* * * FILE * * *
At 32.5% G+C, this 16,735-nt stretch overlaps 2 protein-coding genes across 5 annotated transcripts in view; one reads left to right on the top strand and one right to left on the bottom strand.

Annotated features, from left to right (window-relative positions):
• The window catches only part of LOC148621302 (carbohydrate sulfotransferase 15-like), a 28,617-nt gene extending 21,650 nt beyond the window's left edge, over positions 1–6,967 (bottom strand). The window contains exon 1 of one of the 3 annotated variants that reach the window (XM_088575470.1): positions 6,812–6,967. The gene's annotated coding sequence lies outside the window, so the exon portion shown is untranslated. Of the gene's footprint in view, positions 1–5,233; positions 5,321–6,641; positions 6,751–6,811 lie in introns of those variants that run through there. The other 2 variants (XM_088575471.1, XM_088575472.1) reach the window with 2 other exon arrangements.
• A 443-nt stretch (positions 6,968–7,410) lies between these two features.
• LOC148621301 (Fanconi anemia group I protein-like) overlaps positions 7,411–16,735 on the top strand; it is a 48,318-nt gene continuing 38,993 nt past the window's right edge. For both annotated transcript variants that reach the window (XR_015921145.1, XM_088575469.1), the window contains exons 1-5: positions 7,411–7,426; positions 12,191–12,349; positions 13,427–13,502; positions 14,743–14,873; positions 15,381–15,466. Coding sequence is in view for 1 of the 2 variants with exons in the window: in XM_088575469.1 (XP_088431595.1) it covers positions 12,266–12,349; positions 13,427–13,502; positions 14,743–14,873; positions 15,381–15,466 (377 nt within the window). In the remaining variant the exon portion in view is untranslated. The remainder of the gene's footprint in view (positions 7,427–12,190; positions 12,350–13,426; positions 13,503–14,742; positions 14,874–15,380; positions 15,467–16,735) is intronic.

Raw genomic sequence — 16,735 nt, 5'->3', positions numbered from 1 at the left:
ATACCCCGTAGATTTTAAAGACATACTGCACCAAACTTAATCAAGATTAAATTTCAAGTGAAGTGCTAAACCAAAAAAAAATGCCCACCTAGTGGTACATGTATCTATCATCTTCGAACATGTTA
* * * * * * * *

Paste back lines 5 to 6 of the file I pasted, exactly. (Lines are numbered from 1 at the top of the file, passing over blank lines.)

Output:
• LOC148621301 (Fanconi anemia group I protein-like) overlaps positions 7,411–16,735 on the top strand; it is a 48,318-nt gene continuing 38,993 nt past the window's right edge. For both annotated transcript variants that reach the window (XR_015921145.1, XM_088575469.1), the window contains exons 1-5: positions 7,411–7,426; positions 12,191–12,349; positions 13,427–13,502; positions 14,743–14,873; positions 15,381–15,466. Coding sequence is in view for 1 of the 2 variants with exons in the window: in XM_088575469.1 (XP_088431595.1) it covers positions 12,266–12,349; positions 13,427–13,502; positions 14,743–14,873; positions 15,381–15,466 (377 nt within the window). In the remaining variant the exon portion in view is untranslated. The remainder of the gene's footprint in view (positions 7,427–12,190; positions 12,350–13,426; positions 13,503–14,742; positions 14,874–15,380; positions 15,467–16,735) is intronic.

Raw genomic sequence — 16,735 nt, 5'->3', positions numbered from 1 at the left: